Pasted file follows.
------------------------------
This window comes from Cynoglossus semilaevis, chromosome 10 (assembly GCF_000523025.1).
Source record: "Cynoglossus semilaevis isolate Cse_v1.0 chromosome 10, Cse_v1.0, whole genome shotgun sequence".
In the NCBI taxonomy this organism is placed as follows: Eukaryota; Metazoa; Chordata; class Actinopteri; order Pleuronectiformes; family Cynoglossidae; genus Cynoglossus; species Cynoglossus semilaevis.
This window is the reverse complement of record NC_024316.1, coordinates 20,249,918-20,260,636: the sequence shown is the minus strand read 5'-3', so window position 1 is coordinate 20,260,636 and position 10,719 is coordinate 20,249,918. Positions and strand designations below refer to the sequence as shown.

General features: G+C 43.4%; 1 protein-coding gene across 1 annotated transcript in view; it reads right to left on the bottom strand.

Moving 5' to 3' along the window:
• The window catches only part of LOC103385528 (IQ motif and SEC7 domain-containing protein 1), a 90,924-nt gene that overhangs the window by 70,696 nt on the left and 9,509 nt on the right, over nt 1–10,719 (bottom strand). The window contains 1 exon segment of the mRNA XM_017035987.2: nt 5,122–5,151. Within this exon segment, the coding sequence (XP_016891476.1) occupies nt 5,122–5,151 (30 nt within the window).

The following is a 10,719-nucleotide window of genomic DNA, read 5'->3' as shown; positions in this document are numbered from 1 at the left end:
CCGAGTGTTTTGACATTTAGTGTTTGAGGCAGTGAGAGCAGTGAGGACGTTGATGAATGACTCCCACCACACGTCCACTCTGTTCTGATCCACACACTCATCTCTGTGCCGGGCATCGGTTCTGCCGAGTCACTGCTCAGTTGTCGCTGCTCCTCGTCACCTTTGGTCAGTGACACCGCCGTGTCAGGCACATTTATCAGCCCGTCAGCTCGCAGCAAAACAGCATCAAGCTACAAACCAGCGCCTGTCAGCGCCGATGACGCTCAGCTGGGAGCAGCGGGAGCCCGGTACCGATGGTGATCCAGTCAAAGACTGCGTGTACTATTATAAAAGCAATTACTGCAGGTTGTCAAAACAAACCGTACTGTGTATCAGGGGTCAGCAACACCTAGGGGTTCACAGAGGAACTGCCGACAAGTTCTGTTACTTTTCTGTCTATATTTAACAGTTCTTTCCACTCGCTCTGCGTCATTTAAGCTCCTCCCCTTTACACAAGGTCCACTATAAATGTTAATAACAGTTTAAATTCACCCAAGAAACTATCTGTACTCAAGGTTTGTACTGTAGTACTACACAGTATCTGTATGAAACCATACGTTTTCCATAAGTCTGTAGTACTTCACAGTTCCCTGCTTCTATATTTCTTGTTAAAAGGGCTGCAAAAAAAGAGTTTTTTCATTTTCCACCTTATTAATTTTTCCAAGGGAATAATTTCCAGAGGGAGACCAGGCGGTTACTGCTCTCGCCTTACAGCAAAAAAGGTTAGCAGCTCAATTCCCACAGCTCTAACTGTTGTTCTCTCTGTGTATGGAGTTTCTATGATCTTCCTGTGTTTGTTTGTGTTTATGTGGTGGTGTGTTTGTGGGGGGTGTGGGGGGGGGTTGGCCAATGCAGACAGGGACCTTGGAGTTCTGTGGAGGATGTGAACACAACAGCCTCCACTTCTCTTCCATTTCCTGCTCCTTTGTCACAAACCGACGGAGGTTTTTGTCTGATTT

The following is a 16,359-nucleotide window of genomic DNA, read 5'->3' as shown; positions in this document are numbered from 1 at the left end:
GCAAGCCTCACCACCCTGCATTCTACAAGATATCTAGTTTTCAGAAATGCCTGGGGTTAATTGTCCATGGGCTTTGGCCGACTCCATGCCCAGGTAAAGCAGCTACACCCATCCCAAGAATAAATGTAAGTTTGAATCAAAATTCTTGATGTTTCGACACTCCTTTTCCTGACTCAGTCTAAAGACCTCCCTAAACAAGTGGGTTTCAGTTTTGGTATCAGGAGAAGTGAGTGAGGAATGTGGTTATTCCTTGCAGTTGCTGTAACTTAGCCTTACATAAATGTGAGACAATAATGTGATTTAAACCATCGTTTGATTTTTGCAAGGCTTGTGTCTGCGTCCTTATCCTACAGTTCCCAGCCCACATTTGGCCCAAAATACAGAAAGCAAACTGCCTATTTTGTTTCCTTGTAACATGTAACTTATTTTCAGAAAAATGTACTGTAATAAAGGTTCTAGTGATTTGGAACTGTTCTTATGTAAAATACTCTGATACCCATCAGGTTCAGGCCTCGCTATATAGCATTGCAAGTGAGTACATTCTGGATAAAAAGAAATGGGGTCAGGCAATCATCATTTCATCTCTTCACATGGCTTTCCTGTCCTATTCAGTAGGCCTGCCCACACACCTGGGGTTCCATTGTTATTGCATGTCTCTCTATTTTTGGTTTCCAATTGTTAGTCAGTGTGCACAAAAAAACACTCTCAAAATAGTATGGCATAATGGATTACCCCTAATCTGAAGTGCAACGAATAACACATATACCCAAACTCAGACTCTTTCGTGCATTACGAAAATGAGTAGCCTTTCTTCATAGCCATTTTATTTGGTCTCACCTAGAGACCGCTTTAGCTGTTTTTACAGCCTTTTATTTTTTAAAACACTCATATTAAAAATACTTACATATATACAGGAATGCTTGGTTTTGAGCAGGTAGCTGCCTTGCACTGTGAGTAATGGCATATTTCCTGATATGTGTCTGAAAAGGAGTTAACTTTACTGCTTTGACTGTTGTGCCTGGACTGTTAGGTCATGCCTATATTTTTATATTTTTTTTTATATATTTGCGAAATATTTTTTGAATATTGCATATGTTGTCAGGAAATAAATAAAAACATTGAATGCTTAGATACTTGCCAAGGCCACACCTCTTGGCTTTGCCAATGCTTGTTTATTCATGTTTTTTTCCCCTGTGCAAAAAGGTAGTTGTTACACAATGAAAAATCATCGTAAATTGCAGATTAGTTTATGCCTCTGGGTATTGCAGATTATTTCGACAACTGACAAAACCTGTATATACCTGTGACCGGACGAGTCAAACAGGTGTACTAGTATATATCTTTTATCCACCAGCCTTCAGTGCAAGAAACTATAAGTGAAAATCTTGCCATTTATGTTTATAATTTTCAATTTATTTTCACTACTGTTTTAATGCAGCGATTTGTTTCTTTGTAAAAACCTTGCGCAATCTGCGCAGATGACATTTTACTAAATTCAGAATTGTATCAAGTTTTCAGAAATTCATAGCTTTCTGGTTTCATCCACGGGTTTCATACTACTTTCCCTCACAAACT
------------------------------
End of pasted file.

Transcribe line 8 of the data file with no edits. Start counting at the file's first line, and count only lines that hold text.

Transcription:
The following is a 10,719-nucleotide window of genomic DNA, read 5'->3' as shown; positions in this document are numbered from 1 at the left end: